Rocket failure hits India's prospects in satellite launch market

“As it is the second time this year when the geosynchronous satellite launch vehicle crashed, we may have to do a lot of explanation to convince customers in the global satellite launch market about our capabilities as a reliable and cost-effective launcher,” K.R. Sridhara Murthi, former managing director of Antrix Corporation, the commercial arm of the Indian Space Research Organsiation (ISRO), told IANS here.

Though India has a long way to go in launching heavy satellites into the higher or geosynchronous orbit, its ability to become a major player in the lower sun-synchronous or polar orbit comes under scanner, as the 418-tonne rocket developed snag in the first stage, which is common to the GSLV and the polar satellite launch vehicle (PSLV).

Through Rs.1,000-crore Antrix, the state-run Indian space agency launched a total of 25 satellites using PSLV for foreign customers under commercial agreements, demonstrating its multi-satellite capability over the past decade.

India also signed a technology safeguard agreement with the US in July 2009 to launch
American satellites and spacecraft fitted with American components on commercial terms from its spaceport at Sriharikota in Andhra Pradesh.

“We need to find out the exact cause of the snag and fix it sooner as we have to assure our existing and potential customers that we have the capability and maturity to launch any type of satellite in the lower orbits, as reliably and cost-effectively as before,” Murthi asserted.

Initial analysis of the voluminous data pointed to a hardware defect that might have snapped the connectors and prevented the actuator from receiving the signals to control the heavy rocket, leading to its break-up midair and forcing its destruction within a minute of a smooth lift-off from the spaceport at Sriharikota, about 80 km north-east of Chennai.

Coming as it does eight months after the previous rocket (GSLV-D3) crashed April 15 due to a snag in the third stage fitted with the indigenously developed cryogenic engine, the consecutive failure of the heavy launch vehicle Dec 25 has raised questions on the Indian space agency’s capability and reliability as a launcher, with its rockets facing teething problems.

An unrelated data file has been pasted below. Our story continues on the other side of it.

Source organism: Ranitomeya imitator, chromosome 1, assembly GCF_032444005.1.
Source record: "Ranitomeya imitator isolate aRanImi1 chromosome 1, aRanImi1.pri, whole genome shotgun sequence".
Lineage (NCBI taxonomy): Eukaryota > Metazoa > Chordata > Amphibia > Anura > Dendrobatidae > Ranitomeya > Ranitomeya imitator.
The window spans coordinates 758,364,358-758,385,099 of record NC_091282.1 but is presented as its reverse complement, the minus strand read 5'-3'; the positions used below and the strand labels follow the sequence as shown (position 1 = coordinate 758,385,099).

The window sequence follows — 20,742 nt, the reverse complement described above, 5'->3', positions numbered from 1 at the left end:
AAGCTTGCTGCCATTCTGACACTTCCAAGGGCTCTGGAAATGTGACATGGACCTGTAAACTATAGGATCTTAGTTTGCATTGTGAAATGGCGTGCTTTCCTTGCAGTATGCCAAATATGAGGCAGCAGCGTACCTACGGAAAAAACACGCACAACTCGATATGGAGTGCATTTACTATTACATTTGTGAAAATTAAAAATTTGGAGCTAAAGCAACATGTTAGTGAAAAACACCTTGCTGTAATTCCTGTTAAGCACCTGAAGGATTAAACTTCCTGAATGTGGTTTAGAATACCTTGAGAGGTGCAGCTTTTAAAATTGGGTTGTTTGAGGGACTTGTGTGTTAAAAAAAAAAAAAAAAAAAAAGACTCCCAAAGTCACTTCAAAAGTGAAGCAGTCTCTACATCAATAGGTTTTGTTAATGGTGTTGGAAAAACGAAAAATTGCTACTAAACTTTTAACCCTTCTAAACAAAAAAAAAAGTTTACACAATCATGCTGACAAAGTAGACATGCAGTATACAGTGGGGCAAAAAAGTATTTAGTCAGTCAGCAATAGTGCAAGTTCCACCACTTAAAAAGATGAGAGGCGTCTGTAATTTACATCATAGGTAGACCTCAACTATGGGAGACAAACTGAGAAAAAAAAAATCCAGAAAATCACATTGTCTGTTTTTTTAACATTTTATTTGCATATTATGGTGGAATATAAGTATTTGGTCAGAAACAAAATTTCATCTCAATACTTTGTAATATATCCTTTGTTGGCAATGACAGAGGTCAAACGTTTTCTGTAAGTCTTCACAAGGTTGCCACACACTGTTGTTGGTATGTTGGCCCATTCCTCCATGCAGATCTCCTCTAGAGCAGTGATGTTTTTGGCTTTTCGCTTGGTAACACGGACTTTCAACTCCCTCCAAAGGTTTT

“ISRO’s decision to review the GSLV programme is welcoming as it will give an opportunity for our scientists and technologists to have a re-look at all the structural aspects of the rocket though there seems to be no problem with its design per se,” Space Commission member Roddam Narasimha said.

Unlike in the case of PSLV that has a track record of 16 successful flights till date, the GSLV is in the development stages and requires a series of launches to demonstrate its capability and reliability to pitchfork India in the commercial launch market for putting heavier satellites in the higher orbits.

“As the track record of our GSLV launches has not been commendable with four of the seven missions failing in a decade, a thorough review of its programme will help us in fixing the problems they have been encountering and make us self-reliant in launching heavier satellites to meet the growing demand for transponders and pitch for carrying overseas satellites,” Narasimha pointed out.

Of the seven GSLV launches since April 2001, the second and third flights were fully successful while the maiden one had to be first aborted in March 2001 just before the lift-off as one of the four strap-on booster motors in the first stage did not develop adequate thrust. The fourth mission (GSLV-F02) with Insat-4C failed due to a component defect in one of the strap-on motors and the rocket had to be destroyed as in the case of the latest one (GSLV-F06).

“The failures in the GSLV series will not have any impact on our space programmes but will have a bearing on launch programmes in the geosynchronous and sun-synchronous orbits as we will have to carry out more quality checks and tests from manufacturing and assembling to launching the rockets to ensure 100 percent accuracy,” Murthi asserted.

Noting that rocket science involved complex technologies with no room for even a minor glitch, Narasimha said as the unpredictability factor was inherent in space missions, there is a need for stringent processes and systems with redundancy to overcome the kind of snags occurring in the twin GSLV failures though the causes might be different.

According to Deloitte Touche Tohmatsu India Ltd director Nidhi Goyal, there is a need for greater industry participation and involvement with the space agency to avert such failures arising out of manufacturing defects or mechanical snags.

“As the private sector plays a significant role in space projects, supplying hardware and software, the space agency has to transfer technology and ensure that the industry would invest in providing the required support in terms of sub-systems, components and services,” Goyal added.

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